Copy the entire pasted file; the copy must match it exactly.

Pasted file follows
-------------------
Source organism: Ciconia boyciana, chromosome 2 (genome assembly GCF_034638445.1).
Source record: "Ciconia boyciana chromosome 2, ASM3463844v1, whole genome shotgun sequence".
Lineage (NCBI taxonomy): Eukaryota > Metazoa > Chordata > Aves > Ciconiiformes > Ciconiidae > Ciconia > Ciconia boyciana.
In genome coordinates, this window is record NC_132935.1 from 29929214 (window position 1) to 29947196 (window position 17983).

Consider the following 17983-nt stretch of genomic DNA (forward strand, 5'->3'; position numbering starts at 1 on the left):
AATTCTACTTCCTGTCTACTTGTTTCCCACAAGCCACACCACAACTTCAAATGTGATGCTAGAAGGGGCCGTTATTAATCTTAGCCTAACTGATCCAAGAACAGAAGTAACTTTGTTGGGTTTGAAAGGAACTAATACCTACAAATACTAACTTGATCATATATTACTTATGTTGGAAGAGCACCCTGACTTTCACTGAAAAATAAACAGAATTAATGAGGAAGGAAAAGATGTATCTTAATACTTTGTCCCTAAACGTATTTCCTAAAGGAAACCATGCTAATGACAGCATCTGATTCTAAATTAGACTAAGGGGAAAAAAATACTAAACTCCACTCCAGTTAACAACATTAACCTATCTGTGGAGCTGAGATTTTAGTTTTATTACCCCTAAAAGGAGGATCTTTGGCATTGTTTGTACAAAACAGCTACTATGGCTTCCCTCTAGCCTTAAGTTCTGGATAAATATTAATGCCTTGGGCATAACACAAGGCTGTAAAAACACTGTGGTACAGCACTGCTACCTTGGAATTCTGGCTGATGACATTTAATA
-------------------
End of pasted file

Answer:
Source organism: Ciconia boyciana, chromosome 2 (genome assembly GCF_034638445.1).
Source record: "Ciconia boyciana chromosome 2, ASM3463844v1, whole genome shotgun sequence".
Lineage (NCBI taxonomy): Eukaryota > Metazoa > Chordata > Aves > Ciconiiformes > Ciconiidae > Ciconia > Ciconia boyciana.
In genome coordinates, this window is record NC_132935.1 from 29929214 (window position 1) to 29947196 (window position 17983).

Consider the following 17983-nt stretch of genomic DNA (forward strand, 5'->3'; position numbering starts at 1 on the left):
AATTCTACTTCCTGTCTACTTGTTTCCCACAAGCCACACCACAACTTCAAATGTGATGCTAGAAGGGGCCGTTATTAATCTTAGCCTAACTGATCCAAGAACAGAAGTAACTTTGTTGGGTTTGAAAGGAACTAATACCTACAAATACTAACTTGATCATATATTACTTATGTTGGAAGAGCACCCTGACTTTCACTGAAAAATAAACAGAATTAATGAGGAAGGAAAAGATGTATCTTAATACTTTGTCCCTAAACGTATTTCCTAAAGGAAACCATGCTAATGACAGCATCTGATTCTAAATTAGACTAAGGGGAAAAAAATACTAAACTCCACTCCAGTTAACAACATTAACCTATCTGTGGAGCTGAGATTTTAGTTTTATTACCCCTAAAAGGAGGATCTTTGGCATTGTTTGTACAAAACAGCTACTATGGCTTCCCTCTAGCCTTAAGTTCTGGATAAATATTAATGCCTTGGGCATAACACAAGGCTGTAAAAACACTGTGGTACAGCACTGCTACCTTGGAATTCTGGCTGATGACATTTAATA